keywords = "Apoptosis, Chlorpromazine, Drug reposition, P53, SIRT1",
author = "Lee, {Wen Ying} and Lee, {Wai Theng} and Cheng, {Chia Hsiung} and Chen, {Ku Chung} and Chou, {Chih Ming} and Chung, {Chu Hung} and Sun, {Min Siou} and Cheng, {Hung Wei} and Ho, {Meng Ni} and Lin, {Cheng Wei}",
year = "2015",
doi = "10.18632/oncotarget.4768",
language = "English",
volume = "6",
pages = "27580--27595",
journal = "Oncotarget",
issn = "1949-2553",
publisher = "Impact Journals LLC",
number = "29",

}

TY - JOUR

T1 - Repositioning antipsychotic chlorpromazine for treating colorectal cancer by inhibiting sirtuin 1

AU - Lee, Wen Ying

AU - Lee, Wai Theng

AU - Cheng, Chia Hsiung

AU - Chen, Ku Chung

AU - Chou, Chih Ming

AU - Chung, Chu Hung

AU - Sun, Min Siou

AU - Cheng, Hung Wei

AU - Ho, Meng Ni

AU - Lin, Cheng Wei

PY - 2015

Y1 - 2015

N2 - Investigating existing drugs for repositioning can enable overcoming bottlenecks in the drug development process. Here, we investigated the effect and molecular mechanism of the antipsychotic drug chlorpromazine (CPZ) and identified its potential for treating colorectal cancer (CRC). Human CRC cell lines harboring different p53 statuses were used to investigate the inhibitory mechanism of CPZ. CPZ effectively inhibited tumor growth and induced apoptosis in CRC cells in a p53-dependent manner. Activation of c-jun N-terminal kinase (JNK) was crucial for CPZ-induced p53 expression and the subsequent induction of tumor apoptosis. Induction of p53 acetylation at lysine382 was involved in CPZ-mediated tumor apoptosis, and this induction was attenuated by sirtuin 1 (SIRT1), a class III histone deacetylase. By contrast, knocking down SIRT1 sensitized tumor cells to CPZ treatment. Moreover, CPZ induced the degradation of SIRT1 protein participating downstream of JNK, and JNK suppression abrogated CPZ-mediated SIRT1 downregulation. Clinical analysis revealed a significant association between high SIRT1 expression and poor outcome in CRC patients. These data suggest that SIRT1 is an attractive therapeutic target for CRC and that CPZ is a potential repositioned drug for treating CRC.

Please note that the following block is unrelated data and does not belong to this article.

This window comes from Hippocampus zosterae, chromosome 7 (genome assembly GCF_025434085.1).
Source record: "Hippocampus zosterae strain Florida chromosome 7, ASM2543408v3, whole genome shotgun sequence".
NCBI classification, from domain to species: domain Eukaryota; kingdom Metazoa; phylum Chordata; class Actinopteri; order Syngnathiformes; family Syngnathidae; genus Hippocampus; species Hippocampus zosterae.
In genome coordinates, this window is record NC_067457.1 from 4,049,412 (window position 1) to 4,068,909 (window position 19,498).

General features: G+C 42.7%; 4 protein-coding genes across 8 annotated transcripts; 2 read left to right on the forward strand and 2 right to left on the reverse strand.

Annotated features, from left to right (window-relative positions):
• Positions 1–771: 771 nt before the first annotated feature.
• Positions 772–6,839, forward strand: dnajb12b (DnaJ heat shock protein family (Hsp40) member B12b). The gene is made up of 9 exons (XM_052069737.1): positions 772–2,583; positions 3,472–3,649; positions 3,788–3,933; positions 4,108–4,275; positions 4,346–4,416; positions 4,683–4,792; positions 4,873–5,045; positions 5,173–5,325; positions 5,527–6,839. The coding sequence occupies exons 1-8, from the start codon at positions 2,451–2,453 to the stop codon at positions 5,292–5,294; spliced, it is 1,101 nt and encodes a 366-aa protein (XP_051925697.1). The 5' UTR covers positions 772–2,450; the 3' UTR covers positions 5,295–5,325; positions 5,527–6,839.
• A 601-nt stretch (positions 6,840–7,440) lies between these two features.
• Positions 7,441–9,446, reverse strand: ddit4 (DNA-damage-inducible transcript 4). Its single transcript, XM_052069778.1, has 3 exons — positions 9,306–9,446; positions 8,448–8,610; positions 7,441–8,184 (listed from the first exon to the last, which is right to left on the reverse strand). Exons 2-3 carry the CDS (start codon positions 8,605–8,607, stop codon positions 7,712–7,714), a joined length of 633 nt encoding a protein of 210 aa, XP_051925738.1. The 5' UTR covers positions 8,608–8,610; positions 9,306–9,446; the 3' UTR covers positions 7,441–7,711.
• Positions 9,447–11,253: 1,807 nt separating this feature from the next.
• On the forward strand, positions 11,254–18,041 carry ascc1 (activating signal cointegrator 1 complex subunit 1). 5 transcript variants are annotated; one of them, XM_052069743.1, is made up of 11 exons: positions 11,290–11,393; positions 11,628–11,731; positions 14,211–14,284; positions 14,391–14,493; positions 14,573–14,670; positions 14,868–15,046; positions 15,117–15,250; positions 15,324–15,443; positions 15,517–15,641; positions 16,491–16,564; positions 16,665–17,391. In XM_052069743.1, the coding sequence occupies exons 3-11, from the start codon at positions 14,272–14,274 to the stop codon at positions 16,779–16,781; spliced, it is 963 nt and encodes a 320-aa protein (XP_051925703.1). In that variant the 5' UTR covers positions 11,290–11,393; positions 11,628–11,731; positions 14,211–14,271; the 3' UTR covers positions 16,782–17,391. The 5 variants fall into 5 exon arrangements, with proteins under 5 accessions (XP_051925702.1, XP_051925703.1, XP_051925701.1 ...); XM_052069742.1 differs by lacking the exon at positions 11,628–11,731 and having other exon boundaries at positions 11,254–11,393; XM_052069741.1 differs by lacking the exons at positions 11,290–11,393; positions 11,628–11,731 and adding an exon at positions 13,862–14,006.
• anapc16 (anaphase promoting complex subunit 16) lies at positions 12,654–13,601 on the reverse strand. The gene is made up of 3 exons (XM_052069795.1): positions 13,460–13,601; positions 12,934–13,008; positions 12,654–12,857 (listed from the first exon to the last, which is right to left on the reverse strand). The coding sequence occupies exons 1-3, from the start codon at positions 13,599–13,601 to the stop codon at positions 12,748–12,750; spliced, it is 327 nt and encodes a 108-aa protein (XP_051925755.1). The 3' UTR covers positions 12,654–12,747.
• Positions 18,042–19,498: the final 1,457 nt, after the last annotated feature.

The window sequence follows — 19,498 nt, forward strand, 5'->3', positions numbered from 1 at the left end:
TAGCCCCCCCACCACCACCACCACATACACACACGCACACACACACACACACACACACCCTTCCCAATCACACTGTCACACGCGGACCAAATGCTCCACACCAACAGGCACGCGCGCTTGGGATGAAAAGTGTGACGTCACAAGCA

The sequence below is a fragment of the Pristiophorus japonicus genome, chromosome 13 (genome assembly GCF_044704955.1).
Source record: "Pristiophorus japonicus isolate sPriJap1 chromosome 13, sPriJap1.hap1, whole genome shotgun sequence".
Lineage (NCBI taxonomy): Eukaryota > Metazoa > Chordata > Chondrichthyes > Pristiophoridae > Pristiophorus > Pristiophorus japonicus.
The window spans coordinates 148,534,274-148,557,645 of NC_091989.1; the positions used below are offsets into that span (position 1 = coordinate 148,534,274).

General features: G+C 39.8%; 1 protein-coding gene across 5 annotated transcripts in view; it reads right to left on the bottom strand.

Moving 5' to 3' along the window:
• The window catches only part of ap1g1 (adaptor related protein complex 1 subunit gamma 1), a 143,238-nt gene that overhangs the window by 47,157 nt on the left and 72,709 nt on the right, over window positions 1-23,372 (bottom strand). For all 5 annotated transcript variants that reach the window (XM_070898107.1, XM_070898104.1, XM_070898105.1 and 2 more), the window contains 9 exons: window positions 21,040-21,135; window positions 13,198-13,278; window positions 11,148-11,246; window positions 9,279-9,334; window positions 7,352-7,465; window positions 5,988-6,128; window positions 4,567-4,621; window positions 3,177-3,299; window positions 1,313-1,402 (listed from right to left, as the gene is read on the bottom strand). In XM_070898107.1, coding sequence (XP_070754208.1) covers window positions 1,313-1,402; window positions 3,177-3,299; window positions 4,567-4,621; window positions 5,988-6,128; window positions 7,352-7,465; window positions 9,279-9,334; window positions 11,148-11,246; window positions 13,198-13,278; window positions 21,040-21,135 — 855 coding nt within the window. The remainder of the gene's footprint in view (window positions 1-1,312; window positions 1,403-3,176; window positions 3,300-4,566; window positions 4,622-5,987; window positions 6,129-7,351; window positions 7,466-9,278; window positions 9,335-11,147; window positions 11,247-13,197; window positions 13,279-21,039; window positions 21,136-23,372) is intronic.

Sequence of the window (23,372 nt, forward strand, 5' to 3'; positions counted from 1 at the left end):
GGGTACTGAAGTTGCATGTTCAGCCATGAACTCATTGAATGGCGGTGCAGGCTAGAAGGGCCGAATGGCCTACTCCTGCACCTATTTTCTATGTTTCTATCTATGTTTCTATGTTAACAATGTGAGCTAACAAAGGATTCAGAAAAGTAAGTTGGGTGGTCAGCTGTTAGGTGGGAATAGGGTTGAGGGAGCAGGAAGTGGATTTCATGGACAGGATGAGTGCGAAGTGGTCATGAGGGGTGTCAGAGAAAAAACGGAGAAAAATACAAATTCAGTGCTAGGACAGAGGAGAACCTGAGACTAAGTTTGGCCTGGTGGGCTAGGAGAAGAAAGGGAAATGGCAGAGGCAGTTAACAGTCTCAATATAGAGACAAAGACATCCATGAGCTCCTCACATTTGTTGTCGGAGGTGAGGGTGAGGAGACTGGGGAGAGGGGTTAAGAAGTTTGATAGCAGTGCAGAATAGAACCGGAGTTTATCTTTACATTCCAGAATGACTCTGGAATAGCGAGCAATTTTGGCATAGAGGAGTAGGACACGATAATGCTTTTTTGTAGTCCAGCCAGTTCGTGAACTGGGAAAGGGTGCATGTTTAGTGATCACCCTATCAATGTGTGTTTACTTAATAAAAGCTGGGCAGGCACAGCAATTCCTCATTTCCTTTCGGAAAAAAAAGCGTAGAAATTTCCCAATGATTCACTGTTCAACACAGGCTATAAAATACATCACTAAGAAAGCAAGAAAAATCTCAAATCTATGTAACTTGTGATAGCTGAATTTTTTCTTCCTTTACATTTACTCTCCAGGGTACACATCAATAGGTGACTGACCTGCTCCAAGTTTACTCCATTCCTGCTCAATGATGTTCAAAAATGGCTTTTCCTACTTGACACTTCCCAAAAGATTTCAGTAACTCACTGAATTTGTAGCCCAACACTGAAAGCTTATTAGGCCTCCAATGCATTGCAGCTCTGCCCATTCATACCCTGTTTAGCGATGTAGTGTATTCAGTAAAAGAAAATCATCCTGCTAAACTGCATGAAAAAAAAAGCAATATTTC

AB - Investigating existing drugs for repositioning can enable overcoming bottlenecks in the drug development process. Here, we investigated the effect and molecular mechanism of the antipsychotic drug chlorpromazine (CPZ) and identified its potential for treating colorectal cancer (CRC). Human CRC cell lines harboring different p53 statuses were used to investigate the inhibitory mechanism of CPZ. CPZ effectively inhibited tumor growth and induced apoptosis in CRC cells in a p53-dependent manner. Activation of c-jun N-terminal kinase (JNK) was crucial for CPZ-induced p53 expression and the subsequent induction of tumor apoptosis. Induction of p53 acetylation at lysine382 was involved in CPZ-mediated tumor apoptosis, and this induction was attenuated by sirtuin 1 (SIRT1), a class III histone deacetylase. By contrast, knocking down SIRT1 sensitized tumor cells to CPZ treatment. Moreover, CPZ induced the degradation of SIRT1 protein participating downstream of JNK, and JNK suppression abrogated CPZ-mediated SIRT1 downregulation. Clinical analysis revealed a significant association between high SIRT1 expression and poor outcome in CRC patients. These data suggest that SIRT1 is an attractive therapeutic target for CRC and that CPZ is a potential repositioned drug for treating CRC.

KW - Apoptosis

KW - Chlorpromazine

KW - Drug reposition

KW - P53

KW - SIRT1

UR - http://www.scopus.com/inward/record.url?scp=84944463989&partnerID=8YFLogxK

UR - http://www.scopus.com/inward/citedby.url?scp=84944463989&partnerID=8YFLogxK

U2 - 10.18632/oncotarget.4768

DO - 10.18632/oncotarget.4768

M3 - Article

VL - 6

SP - 27580

EP - 27595

JO - Oncotarget

JF - Oncotarget

SN - 1949-2553

IS - 29

ER -